Undergraduate Algebra: A unified approach
The book under review consists of two parts and the prerequisites. The prerequisites cover primarily some basic Set Theory and can be skipped by a reader already familiar with the notions; however, this section is important to keep the book self-contained.
The two parts are very different by their content, style, and purpose which make this book quite unique. The first part, The Language of Algebra, consists of chapters Glossary of Basic Algebraic Structures, Examples of Groups and Rings, Homomorphisms, and Quotient Structures. The key novelty and unique feature of the book is that, in this first part, analogous topics on different algebraic structures are considered simultaneously (for example, the section on substructures introduces subgroups, subrings, subfields, etc., subsequently; or another example, the section on normal subgroups and quotient groups is followed by the section on ideals and quotient rings). This organization of the book is coherent and surprisingly efficient; it certainly provides a serious alternative to the traditional one where groups, rings, and fields are treated independently. It is interesting to compare the chapters by their styles; for instance, in Chapter 1, the reader can see only some simple examples that may already be familiar, but Chapter 2 consists completely of examples. Ultimately, the main purpose of Part 1 is to provide some basic language of algebraic structures in order to create necessary machinery for Part 2.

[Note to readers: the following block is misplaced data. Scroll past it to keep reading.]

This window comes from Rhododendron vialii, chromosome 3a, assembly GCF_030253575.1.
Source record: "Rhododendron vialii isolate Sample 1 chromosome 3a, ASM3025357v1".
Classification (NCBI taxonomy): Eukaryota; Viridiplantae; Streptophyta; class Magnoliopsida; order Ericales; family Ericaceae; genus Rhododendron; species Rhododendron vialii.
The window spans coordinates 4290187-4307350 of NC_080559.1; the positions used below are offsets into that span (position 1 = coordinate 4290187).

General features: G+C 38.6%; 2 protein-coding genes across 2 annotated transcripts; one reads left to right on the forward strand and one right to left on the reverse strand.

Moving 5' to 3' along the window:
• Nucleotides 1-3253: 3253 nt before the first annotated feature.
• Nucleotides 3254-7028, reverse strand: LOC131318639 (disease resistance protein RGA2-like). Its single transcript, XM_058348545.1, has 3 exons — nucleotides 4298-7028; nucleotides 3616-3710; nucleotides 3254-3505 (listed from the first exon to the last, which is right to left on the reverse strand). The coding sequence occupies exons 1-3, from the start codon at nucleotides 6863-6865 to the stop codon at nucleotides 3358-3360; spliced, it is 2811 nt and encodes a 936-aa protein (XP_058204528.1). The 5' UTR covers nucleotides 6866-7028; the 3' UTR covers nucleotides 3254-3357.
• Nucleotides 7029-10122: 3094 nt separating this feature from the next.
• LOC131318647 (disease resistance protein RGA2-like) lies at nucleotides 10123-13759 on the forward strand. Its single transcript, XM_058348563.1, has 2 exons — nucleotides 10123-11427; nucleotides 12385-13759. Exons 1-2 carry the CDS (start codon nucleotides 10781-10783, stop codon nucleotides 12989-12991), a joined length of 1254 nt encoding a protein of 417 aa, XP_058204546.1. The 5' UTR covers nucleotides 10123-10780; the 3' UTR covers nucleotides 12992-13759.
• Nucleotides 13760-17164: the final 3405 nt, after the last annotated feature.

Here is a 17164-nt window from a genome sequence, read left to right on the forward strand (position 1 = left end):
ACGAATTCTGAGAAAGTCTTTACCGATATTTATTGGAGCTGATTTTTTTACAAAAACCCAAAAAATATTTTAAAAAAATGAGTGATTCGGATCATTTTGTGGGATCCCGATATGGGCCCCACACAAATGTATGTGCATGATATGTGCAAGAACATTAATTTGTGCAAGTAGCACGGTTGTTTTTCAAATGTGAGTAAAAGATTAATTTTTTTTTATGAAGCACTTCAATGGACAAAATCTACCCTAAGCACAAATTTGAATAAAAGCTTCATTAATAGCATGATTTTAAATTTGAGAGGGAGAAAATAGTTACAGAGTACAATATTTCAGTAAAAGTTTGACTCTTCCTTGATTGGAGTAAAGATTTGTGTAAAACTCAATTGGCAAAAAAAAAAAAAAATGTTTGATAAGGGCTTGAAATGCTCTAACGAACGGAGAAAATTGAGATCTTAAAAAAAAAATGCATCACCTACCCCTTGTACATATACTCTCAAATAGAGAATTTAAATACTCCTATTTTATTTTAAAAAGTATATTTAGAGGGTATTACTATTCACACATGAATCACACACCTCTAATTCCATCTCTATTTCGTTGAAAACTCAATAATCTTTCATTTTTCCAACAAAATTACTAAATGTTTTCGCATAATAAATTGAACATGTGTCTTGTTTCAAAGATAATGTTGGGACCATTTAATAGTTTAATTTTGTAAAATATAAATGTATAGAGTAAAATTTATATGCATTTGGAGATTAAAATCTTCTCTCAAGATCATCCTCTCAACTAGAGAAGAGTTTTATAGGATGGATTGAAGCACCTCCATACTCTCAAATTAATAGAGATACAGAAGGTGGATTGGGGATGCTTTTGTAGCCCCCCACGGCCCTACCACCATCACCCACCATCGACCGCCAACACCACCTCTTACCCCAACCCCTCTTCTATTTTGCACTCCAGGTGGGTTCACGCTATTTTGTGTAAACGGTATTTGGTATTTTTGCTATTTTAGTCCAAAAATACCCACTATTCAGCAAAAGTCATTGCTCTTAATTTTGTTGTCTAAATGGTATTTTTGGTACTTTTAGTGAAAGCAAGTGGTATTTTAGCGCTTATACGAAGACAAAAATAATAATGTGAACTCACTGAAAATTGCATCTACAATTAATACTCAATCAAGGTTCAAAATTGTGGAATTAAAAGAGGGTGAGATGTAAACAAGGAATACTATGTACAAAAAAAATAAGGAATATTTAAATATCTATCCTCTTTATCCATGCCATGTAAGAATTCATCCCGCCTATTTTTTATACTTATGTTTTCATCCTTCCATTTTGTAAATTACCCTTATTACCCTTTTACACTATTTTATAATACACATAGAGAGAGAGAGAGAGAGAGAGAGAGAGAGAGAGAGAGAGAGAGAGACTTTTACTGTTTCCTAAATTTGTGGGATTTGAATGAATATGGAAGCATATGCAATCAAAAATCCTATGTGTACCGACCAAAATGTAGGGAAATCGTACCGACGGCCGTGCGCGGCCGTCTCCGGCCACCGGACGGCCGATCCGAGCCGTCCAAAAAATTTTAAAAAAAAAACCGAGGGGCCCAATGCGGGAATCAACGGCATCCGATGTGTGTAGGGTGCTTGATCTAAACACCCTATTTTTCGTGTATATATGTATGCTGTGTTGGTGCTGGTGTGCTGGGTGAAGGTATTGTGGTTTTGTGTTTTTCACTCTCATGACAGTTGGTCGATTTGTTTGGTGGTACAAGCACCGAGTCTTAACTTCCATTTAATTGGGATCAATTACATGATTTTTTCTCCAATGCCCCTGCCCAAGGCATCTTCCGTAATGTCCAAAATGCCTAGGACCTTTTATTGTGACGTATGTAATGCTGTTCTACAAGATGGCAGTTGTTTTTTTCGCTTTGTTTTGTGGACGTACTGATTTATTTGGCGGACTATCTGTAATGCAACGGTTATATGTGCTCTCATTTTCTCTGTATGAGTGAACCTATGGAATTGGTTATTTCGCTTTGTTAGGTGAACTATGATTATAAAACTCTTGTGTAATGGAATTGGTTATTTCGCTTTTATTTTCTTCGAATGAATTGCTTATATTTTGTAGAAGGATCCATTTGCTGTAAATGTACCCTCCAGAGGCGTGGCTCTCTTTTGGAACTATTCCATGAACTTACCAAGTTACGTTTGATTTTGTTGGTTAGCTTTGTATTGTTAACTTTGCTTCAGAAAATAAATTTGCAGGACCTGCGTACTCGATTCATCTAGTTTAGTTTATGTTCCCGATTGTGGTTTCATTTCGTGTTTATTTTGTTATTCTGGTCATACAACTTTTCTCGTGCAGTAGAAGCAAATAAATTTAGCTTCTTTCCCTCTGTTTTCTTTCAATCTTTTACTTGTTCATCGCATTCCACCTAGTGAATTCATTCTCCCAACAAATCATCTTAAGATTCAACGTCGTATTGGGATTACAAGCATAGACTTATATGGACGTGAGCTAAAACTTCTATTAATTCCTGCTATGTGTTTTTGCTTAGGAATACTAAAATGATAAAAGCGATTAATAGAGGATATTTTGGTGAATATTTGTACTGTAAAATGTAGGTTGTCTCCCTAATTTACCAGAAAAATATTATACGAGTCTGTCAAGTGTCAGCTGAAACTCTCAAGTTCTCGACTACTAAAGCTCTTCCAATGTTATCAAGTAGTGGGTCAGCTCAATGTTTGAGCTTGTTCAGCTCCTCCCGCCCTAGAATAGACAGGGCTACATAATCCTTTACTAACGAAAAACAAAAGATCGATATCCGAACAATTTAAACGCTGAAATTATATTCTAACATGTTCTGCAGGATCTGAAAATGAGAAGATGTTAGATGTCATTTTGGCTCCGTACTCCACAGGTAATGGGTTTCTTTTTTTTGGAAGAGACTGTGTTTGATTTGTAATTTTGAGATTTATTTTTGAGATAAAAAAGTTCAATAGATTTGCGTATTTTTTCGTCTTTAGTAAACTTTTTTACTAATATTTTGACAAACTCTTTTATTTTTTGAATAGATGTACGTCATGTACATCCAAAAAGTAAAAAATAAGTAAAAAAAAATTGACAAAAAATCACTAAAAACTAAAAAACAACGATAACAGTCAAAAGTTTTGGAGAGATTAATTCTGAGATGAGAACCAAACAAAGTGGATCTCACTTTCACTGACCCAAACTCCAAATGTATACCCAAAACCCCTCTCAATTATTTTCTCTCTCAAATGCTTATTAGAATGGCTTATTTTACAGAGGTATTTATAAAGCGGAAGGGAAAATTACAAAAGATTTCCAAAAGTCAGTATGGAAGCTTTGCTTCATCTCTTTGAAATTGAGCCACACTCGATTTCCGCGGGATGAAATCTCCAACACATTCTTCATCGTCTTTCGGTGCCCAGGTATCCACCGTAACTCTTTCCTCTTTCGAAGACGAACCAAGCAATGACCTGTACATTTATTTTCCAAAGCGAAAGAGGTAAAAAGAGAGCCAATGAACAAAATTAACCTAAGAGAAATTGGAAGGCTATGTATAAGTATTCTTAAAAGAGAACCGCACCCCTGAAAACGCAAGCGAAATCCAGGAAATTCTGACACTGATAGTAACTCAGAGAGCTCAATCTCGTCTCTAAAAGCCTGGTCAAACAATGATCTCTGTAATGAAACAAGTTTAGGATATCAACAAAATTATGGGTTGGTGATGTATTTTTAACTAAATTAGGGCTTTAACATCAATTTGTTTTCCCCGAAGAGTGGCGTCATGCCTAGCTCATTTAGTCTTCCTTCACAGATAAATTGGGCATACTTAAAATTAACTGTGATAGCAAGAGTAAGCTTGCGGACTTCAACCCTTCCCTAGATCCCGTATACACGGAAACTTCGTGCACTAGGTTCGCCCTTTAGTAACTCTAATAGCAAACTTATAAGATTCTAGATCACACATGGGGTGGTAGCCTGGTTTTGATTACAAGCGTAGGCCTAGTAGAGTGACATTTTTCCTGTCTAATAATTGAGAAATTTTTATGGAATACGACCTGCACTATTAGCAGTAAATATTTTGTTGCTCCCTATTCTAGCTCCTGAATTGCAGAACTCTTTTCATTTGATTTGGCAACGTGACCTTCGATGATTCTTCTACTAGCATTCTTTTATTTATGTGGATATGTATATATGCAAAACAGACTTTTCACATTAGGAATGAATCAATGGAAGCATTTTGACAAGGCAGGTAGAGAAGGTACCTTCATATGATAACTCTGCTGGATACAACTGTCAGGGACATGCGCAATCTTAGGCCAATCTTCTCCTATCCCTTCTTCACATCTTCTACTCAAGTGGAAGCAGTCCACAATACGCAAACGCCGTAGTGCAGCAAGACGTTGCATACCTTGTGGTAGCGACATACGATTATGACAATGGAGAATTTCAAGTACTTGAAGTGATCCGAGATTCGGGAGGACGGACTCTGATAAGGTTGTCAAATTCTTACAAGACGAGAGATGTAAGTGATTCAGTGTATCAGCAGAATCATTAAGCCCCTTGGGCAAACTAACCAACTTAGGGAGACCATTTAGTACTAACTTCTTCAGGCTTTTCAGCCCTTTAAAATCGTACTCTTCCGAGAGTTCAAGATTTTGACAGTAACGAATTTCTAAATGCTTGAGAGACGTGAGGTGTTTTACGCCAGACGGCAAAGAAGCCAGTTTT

The second part, Algebra in Action, consists of the three chapters: Commutative Rings, Finite Groups, and Field Extensions. This is the more dynamic and mathematically appealing part of the book. The presentation is quite different from the first part, as the structure and exposition is closer to how mathematicians truly work. For example, the proof of the Fundamental Theorem of Finitely Generated Torsion Modules resembles the process in which technically involved results are split into smaller claims (in this particular case, seven claims). The book is written in a lively style and is pleasant to read. New concepts are carefully introduced, starting with an informal discussion and, occasionally, historical comments. Each section ends with exercises which progress from easy to challenging, and give a great deal of insight into the subject.
I highly recommend this book for a standard undergraduate algebra course, as well as to students interested in independent study.